Speech to the Indian Seniors of Richmond Hill, 29 April 2016

Speech to the Indian Seniors of Richmond Hill given on April 29, 2016.

As seniors we need to think about what we do with our estates, which are all the assets we own. We need to decide who we give it to. The Ontario Law permits each one to make full disposition of one’s assets to the beneficiaries on wants to. The only exception is when you are looking after someone and they are your dependants we need to ensure that the dependants are in your will.

What happens if you do not prepare a will? The estate will go to your nearest relatives, based on the Succession Law Reform Act.  First to your spouse or children, and if there are none then to your siblings. There is a structure in the law which sets out the beneficiaries and the amounts that these relatives will get.  If there is no one else it goes to the government.

How do you go about preparing a will? You first decide what estate you have and that includes, the house, the shares and securities you own and then the other properties or business that you may own. Next you have to appoint an executor who will carry out the terms of the estate and will be responsible to  to distribute the estate to the beneficiaries you designate. The next step is designating the beneficiaries who are the people you want to leave your estate to. Typically the most important person to give the estate is your spouse who has spent all the effort to help you bring up the children and worked towards building up the assets. The usual clause in the wills is giving everything to the wife or husband and then the last surviving spouse will give the estate to the children equally.

What happens when the children are grown up and they have children? In such case the children inherit equally but the grand children inherit the share of the parent if one of the children is predeceased. This arrangement is more typical, but you can give the estate to all grand children equally by number if you prefer, but it is not usual.

Who prepared the will? It is usually the lawyer. Can you prepare it yourself? Yes, but there are risks of missing out something or not expressing it correctly and then it can end up in wrong hands or end up in court which can cost a lot of money. For all the assets in your life this is probably the most important document you will prepare in your life.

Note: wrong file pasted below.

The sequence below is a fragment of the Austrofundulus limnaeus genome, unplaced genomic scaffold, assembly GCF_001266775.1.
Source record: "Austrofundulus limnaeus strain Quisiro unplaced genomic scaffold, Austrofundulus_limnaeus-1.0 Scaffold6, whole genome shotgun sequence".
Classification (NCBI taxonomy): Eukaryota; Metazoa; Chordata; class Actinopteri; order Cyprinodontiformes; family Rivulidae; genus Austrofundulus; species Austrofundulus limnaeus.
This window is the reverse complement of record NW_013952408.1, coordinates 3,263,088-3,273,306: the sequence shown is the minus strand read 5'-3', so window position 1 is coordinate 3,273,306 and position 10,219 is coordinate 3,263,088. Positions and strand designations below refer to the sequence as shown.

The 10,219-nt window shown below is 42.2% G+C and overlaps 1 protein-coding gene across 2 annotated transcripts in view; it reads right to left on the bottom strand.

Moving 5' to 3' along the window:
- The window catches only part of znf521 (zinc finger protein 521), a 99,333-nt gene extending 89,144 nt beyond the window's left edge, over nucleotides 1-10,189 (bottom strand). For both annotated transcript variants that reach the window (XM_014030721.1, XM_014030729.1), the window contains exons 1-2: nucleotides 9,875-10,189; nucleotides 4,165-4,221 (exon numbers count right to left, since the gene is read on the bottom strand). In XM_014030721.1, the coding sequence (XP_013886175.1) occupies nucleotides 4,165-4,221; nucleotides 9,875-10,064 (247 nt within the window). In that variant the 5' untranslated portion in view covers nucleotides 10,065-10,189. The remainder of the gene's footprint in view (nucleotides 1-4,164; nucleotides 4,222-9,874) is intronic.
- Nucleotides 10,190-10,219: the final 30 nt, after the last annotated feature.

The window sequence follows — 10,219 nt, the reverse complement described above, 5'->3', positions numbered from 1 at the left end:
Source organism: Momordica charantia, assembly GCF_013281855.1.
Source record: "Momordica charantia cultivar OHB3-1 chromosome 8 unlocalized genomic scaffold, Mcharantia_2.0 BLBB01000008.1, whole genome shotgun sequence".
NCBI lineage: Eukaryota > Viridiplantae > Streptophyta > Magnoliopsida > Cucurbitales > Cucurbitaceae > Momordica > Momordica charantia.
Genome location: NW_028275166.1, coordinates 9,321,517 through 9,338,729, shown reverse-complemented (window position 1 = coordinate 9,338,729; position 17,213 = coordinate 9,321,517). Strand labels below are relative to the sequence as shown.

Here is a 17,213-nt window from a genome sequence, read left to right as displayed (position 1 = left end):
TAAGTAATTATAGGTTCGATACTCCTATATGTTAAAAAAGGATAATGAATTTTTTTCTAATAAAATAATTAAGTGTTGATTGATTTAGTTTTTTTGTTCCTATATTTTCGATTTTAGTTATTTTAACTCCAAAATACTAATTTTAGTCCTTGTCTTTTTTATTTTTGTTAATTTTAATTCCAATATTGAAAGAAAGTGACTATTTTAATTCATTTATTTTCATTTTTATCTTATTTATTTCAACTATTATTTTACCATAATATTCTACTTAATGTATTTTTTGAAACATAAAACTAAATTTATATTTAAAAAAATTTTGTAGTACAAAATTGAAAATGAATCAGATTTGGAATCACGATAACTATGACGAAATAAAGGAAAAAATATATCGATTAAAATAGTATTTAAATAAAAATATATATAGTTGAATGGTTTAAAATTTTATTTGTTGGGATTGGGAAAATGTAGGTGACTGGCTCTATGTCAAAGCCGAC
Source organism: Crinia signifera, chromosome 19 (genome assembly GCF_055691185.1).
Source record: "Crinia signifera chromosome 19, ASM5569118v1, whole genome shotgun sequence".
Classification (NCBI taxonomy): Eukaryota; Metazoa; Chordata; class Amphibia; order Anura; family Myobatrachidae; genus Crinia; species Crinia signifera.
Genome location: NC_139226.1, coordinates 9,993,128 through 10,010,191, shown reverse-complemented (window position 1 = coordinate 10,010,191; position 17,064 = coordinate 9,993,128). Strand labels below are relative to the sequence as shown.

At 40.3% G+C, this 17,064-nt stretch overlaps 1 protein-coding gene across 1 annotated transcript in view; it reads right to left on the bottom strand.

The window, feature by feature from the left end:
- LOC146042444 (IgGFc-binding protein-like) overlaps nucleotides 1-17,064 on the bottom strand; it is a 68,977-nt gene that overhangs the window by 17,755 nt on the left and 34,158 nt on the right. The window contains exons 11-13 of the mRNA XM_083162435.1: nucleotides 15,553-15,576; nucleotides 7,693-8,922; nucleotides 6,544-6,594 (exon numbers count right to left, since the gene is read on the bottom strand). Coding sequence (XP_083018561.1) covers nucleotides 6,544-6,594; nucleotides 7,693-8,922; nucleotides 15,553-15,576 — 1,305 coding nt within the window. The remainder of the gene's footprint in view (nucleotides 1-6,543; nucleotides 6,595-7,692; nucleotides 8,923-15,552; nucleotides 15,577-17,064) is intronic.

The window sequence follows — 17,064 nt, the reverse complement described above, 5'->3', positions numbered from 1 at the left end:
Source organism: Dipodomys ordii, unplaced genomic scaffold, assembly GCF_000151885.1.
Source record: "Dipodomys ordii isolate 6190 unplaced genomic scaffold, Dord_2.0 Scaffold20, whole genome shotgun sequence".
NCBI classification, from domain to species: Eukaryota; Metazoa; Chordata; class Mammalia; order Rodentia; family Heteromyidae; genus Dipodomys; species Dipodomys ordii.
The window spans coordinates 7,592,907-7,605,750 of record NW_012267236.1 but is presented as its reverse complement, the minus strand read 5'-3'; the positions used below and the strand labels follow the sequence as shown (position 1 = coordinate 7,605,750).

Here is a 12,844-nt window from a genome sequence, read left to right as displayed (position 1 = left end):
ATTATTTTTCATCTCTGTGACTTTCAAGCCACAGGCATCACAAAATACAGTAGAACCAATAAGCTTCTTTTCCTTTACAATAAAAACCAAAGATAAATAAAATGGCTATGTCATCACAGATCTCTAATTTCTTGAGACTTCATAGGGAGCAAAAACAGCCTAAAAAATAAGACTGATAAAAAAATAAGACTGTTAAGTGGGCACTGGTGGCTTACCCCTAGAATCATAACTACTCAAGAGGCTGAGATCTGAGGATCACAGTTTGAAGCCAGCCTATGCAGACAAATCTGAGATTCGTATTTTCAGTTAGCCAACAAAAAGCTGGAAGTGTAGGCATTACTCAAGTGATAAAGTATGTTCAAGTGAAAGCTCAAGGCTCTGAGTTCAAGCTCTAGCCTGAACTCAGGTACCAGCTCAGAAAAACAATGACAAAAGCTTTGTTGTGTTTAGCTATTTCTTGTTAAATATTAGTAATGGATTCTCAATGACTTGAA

How much does it cost to prepare a will? Depending on the lawyer and any additional clauses you might need. Basic cost is about $ 250 to $ 300 for a single will and for two persons it is $ 300 to $ 500.

What are the formalities of signing a will? You need two independent witnesses and if you prepare the will in the office of the lawyer there will be the lawyer and his staff. If you are doing it yourself you should not make the mistake of having a relative become witness. Such a witness can lose their share in the will.

Can a handwritten will prepared by a person valid? The Holograph will which is signed by the person in his own handwriting is valid, but it is not do not recommend that you do a holograph will on your own. If you are alone and there is no one to assist then you can do such a will as a last measure. It is risky to have such a will because you may miss out many details which the lawyer can think out for your and advise you on it.

How is a will probated? Probate of a will is when a person dies and you ask the court to allow the executor to gather the estate and make distribution of the funds to the beneficiaries. At the end you can take it to court to have the distribution approved and your role as an executor discharged or you can ask all the beneficiaries to give the executor released. This is normally done by a lawyer as the forms and the formalities can become complicated.

Who should be your executor? It should be one whom you trust and is a responsible person and preferably related to you he knows the family. It is possible to appoint a trust company but they will not be able to give personal attention to the distribution or make decisions which require special attention to special concerns in the family. A lawyer can be an executor but still a family member is the best. 

Can a relative abroad be an executor? Yes, but they may need to post a bond equal to twice the amount of the estate and this can be provided by the bank. You can avoid the bond if you are resident as the court can supervise you and any beneficiary can bring an action to ask the court to ensure that the distribution is made correctly. The Ontario court cannot control the foreign executor and the bond is to ensure that if the funds were transfer out of the jurisdiction the bond will cover the amount misplaced.

Should one prepare a power of attorney? The general answer is yes. For older persons, preparing the power of attorney is very important. If you lose your ability to make decisions yourself, you have your so called attorney to do it for you. The power of attorney can be made to last beyond your mental disability but you have to write that in the power of attorney. It is called enduring power of attorney. A power of attorney is only valid when you are still alive.

Are there different types of powers of attorney? Yes, one that deals with your personal property and one that deals with personal health decisions. The Law Society recommends that you draft them separately if you are worried about the person who handles your finances handling your personal care decisions. If you are not worried of there being a conflict with the person, then it is easier to draft them as a single document.

How much does a power of attorney cost? Usually about $ 150 for each power of attorney and about 300 for two.